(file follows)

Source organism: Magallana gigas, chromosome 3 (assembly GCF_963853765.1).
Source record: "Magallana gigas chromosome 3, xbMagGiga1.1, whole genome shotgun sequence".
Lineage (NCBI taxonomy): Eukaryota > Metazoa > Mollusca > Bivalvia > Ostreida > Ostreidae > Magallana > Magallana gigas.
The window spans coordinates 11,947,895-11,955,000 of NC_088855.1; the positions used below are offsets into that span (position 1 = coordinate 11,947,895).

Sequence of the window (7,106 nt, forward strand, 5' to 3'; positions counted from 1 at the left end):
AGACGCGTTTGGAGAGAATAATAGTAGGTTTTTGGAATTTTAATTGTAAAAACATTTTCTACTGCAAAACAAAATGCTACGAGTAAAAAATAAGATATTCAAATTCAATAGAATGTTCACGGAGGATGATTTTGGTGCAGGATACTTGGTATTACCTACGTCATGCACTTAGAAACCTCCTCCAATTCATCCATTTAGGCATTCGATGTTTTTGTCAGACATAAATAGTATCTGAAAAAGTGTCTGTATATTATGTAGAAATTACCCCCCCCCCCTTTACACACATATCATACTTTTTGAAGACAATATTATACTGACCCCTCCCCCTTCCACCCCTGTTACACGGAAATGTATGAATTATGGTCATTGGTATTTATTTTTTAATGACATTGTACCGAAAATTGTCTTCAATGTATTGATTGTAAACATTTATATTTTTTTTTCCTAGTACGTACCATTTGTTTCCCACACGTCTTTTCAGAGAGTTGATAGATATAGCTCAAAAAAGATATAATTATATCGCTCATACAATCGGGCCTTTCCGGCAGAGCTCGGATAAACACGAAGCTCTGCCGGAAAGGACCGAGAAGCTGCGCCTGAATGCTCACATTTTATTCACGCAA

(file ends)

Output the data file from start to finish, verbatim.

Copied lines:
Source organism: Magallana gigas, chromosome 3 (assembly GCF_963853765.1).
Source record: "Magallana gigas chromosome 3, xbMagGiga1.1, whole genome shotgun sequence".
Lineage (NCBI taxonomy): Eukaryota > Metazoa > Mollusca > Bivalvia > Ostreida > Ostreidae > Magallana > Magallana gigas.
The window spans coordinates 11,947,895-11,955,000 of NC_088855.1; the positions used below are offsets into that span (position 1 = coordinate 11,947,895).

Sequence of the window (7,106 nt, forward strand, 5' to 3'; positions counted from 1 at the left end):
AGACGCGTTTGGAGAGAATAATAGTAGGTTTTTGGAATTTTAATTGTAAAAACATTTTCTACTGCAAAACAAAATGCTACGAGTAAAAAATAAGATATTCAAATTCAATAGAATGTTCACGGAGGATGATTTTGGTGCAGGATACTTGGTATTACCTACGTCATGCACTTAGAAACCTCCTCCAATTCATCCATTTAGGCATTCGATGTTTTTGTCAGACATAAATAGTATCTGAAAAAGTGTCTGTATATTATGTAGAAATTACCCCCCCCCCCTTTACACACATATCATACTTTTTGAAGACAATATTATACTGACCCCTCCCCCTTCCACCCCTGTTACACGGAAATGTATGAATTATGGTCATTGGTATTTATTTTTTAATGACATTGTACCGAAAATTGTCTTCAATGTATTGATTGTAAACATTTATATTTTTTTTTCCTAGTACGTACCATTTGTTTCCCACACGTCTTTTCAGAGAGTTGATAGATATAGCTCAAAAAAGATATAATTATATCGCTCATACAATCGGGCCTTTCCGGCAGAGCTCGGATAAACACGAAGCTCTGCCGGAAAGGACCGAGAAGCTGCGCCTGAATGCTCACATTTTATTCACGCAA